Russian Journalist Safronov Sentenced In New Blow To Press Freedom


MOSCOW -- A court in Moscow has sentenced Ivan Safronov, a prominent former journalist, to 22 years in prison in a high-profile treason case highlighting the Kremlin's crackdown on the media.

The Moscow City Court sentenced Safronov on September 5 after finding him guilty of handing secret materials to foreign agents in a case that is widely considered to be politically motivated.

The verdict and sentence came the same day that several independent media outlets issued a statement demanding all charges against Safronov be dropped and the journalist be released. The statement was titled Journalism Is Not A Crime.

It also came the same day the Basmanny district court revoked the print license of the independent Novaya gazeta newspaper, which was founded in part with money from former Soviet leader Mikhail Gorbachev.

Last week, the Russian investigative group Proyekt (Project) concluded that the treason charges against Safronov were "baseless." Proyekt said its conclusion was based on official accusation papers against Safronov that the group published on August 29.

Safronov has repeatedly denied accusations that he passed documents to Czech secret service agent Martin Laris about Russian arms sales in the Middle East in 2017, and of handing unspecified classified information to German secret service agent Demuri Voronin.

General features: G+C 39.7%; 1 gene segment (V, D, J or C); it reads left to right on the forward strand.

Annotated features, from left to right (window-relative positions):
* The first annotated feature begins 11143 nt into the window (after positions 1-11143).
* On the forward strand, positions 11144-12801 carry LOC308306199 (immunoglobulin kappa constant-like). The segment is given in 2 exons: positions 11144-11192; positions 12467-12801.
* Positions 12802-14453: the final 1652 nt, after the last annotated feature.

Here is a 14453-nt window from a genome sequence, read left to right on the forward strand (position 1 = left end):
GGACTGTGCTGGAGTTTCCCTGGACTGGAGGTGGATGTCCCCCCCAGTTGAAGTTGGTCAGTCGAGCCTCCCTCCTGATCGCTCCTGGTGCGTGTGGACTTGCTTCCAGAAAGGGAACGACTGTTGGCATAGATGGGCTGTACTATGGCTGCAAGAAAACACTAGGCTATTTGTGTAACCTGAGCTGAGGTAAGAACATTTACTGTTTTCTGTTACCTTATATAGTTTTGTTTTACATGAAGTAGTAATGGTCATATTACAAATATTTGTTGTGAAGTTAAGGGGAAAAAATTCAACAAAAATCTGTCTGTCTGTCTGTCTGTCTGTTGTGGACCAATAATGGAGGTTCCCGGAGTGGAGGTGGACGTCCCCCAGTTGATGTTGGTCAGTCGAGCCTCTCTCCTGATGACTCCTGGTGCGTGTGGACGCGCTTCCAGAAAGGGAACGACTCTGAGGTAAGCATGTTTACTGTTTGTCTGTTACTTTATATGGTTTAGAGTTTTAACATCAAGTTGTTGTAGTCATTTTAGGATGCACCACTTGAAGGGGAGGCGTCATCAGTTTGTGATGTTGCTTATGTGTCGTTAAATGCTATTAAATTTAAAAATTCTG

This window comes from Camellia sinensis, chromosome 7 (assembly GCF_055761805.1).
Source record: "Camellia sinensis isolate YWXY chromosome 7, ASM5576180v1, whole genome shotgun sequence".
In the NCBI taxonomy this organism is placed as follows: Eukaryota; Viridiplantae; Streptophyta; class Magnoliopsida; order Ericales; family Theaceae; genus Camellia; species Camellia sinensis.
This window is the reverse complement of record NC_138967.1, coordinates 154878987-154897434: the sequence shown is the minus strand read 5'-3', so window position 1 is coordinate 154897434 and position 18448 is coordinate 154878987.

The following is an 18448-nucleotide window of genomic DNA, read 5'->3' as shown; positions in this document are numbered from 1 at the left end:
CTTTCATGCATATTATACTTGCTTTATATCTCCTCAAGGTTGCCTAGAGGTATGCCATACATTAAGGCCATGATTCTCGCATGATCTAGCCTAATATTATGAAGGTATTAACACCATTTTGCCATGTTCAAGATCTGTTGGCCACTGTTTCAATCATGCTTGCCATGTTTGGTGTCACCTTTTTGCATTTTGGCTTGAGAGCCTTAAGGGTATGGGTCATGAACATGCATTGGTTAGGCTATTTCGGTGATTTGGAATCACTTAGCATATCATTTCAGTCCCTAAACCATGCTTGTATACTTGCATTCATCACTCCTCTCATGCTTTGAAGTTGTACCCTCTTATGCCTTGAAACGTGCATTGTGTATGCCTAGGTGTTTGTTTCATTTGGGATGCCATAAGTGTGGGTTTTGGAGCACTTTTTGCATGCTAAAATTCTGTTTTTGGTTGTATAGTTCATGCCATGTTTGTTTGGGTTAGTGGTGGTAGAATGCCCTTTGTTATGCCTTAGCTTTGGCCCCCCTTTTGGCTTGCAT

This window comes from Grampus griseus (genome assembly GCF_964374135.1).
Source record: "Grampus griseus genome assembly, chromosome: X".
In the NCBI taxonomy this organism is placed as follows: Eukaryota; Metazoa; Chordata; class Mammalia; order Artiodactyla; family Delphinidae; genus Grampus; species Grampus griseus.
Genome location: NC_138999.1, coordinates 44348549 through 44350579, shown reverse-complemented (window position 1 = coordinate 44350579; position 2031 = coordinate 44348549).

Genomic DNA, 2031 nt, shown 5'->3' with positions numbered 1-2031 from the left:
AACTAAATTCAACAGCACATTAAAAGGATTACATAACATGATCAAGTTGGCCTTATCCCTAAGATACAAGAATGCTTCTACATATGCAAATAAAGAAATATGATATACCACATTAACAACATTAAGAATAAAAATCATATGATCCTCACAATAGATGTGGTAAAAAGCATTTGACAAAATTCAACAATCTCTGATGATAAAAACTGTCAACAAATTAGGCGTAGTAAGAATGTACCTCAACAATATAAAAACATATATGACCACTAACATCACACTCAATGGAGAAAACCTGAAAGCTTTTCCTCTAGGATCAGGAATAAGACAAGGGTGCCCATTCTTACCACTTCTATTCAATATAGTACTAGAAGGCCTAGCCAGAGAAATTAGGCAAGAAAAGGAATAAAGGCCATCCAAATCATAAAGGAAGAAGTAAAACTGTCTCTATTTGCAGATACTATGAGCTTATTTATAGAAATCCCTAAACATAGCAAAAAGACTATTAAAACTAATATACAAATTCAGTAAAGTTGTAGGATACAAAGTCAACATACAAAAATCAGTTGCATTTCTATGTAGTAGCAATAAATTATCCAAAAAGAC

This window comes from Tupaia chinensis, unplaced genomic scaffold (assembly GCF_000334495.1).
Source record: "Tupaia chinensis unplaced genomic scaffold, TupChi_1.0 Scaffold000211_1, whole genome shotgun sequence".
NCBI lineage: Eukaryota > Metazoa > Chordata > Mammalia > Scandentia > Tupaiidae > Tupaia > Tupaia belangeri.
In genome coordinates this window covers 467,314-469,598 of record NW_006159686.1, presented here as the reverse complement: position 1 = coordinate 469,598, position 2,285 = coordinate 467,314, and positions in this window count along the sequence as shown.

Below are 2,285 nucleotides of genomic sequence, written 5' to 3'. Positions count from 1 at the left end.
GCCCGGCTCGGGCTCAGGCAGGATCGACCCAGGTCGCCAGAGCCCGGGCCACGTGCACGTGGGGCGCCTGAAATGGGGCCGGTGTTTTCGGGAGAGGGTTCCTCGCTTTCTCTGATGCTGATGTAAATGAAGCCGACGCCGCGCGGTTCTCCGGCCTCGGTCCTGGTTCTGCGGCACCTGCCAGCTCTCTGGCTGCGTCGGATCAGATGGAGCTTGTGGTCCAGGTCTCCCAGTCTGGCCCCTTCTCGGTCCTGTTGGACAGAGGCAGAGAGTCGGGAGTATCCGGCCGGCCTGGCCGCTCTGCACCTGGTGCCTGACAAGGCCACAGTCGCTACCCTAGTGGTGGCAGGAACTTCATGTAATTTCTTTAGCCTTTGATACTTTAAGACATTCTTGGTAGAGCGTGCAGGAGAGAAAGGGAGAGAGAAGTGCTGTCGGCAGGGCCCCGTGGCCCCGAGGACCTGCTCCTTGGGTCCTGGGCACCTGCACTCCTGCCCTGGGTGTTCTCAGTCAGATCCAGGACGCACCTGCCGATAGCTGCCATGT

Safronov's supporters have held pickets in Moscow and other cities demanding his release.

Proyekt studied the accusation papers from investigators and concluded that they had not found a single Russian official who could have handed Safronov any materials or information that could be defined as classified.

Furthermore, Proyekt said it also could not find any evidence proving that Czech journalist Laris and German political analyst Voronin had any links to the secret services of the two European Union and NATO members.

Even if Laris and Voronin were secret service agents, there is no proof that Safronov could be aware of that, Proyekt said, adding that investigators failed to prove that Safronov had received money from the two named persons while the information mentioned by investigators as secret is publicly available online.

Safronov, who was arrested in July 2020, went on trial behind closed doors in early April.

The 32-year-old journalist, who covered the defense industry for the newspapers Kommersant and Vedomosti, is also a former adviser to the head of Russia's space agency, Roskosmos.

Human rights organizations have issued statements demanding Safronov's release and expressing concerns over an intensifying crackdown on dissent in Russia.